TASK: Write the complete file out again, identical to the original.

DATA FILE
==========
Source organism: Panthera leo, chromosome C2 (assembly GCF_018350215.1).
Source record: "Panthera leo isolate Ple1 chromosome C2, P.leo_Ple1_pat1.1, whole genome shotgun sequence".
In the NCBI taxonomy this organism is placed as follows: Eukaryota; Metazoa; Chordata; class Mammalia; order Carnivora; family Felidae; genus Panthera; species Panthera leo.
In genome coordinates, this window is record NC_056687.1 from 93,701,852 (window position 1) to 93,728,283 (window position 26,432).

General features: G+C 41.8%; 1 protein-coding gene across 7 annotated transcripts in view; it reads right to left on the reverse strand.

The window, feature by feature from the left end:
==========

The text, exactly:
Source organism: Panthera leo, chromosome C2 (assembly GCF_018350215.1).
Source record: "Panthera leo isolate Ple1 chromosome C2, P.leo_Ple1_pat1.1, whole genome shotgun sequence".
In the NCBI taxonomy this organism is placed as follows: Eukaryota; Metazoa; Chordata; class Mammalia; order Carnivora; family Felidae; genus Panthera; species Panthera leo.
In genome coordinates, this window is record NC_056687.1 from 93,701,852 (window position 1) to 93,728,283 (window position 26,432).

General features: G+C 41.8%; 1 protein-coding gene across 7 annotated transcripts in view; it reads right to left on the reverse strand.

The window, feature by feature from the left end: